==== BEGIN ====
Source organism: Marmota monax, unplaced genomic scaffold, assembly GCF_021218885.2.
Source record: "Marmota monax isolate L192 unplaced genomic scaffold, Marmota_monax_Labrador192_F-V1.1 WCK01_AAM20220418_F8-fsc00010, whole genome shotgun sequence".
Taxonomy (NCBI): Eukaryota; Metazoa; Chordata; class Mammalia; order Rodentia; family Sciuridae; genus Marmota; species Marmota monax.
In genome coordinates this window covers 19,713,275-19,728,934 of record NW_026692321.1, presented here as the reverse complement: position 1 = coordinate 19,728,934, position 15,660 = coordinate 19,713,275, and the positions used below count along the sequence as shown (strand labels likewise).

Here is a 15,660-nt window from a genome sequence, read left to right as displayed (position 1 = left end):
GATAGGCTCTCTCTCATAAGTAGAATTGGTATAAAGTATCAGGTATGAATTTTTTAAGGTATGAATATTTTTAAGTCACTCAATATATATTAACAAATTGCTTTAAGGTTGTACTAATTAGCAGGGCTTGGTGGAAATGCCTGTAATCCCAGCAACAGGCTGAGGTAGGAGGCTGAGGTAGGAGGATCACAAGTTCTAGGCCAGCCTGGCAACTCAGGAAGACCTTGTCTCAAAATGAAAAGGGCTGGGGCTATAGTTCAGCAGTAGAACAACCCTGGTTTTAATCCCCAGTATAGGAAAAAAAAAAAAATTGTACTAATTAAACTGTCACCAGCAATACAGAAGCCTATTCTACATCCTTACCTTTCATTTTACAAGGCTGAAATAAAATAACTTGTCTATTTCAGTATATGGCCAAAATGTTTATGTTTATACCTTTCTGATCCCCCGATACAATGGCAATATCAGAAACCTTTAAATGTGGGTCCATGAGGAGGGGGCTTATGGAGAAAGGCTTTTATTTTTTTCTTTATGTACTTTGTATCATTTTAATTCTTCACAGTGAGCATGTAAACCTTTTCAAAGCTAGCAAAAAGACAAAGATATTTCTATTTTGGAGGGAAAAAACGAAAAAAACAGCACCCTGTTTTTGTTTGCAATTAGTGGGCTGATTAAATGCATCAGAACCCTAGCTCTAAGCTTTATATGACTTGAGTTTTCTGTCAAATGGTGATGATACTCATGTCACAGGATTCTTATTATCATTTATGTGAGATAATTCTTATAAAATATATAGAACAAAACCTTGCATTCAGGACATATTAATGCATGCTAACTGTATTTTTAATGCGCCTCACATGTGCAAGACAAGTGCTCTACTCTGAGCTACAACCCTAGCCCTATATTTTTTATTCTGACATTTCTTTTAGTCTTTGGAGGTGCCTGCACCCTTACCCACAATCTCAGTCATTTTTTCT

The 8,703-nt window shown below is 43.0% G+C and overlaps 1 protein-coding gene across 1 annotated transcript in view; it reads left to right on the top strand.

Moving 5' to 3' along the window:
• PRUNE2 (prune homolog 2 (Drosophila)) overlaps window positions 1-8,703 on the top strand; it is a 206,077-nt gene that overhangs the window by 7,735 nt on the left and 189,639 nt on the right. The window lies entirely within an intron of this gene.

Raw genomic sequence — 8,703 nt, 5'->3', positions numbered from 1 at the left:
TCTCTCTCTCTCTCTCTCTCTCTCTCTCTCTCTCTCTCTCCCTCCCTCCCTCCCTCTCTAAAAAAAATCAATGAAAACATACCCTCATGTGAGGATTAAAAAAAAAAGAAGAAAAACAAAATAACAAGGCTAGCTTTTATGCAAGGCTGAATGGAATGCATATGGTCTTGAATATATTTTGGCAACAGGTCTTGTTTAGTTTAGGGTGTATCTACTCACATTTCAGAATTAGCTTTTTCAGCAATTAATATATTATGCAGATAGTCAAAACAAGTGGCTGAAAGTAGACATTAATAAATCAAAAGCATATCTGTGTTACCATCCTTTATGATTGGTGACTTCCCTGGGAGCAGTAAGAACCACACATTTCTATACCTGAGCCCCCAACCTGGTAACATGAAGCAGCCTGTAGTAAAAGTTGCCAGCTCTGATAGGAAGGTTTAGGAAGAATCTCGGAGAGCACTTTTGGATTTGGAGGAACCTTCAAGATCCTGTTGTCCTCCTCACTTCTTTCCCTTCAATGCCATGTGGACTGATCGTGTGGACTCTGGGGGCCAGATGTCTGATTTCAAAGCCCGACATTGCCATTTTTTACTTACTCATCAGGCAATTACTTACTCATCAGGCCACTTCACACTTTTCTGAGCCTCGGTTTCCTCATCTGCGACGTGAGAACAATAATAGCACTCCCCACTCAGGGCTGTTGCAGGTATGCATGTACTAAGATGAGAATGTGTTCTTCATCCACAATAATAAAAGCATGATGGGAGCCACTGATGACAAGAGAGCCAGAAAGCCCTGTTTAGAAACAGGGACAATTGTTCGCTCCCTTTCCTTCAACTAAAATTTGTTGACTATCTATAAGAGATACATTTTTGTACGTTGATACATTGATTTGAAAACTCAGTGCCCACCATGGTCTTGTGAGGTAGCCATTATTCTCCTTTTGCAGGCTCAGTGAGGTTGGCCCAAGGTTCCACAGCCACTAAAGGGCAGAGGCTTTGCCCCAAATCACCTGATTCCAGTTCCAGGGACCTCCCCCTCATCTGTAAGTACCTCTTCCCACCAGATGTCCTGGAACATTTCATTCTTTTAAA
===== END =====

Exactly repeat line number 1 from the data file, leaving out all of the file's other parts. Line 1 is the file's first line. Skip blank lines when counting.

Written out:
Source organism: Marmota monax, unplaced genomic scaffold, assembly GCF_021218885.2.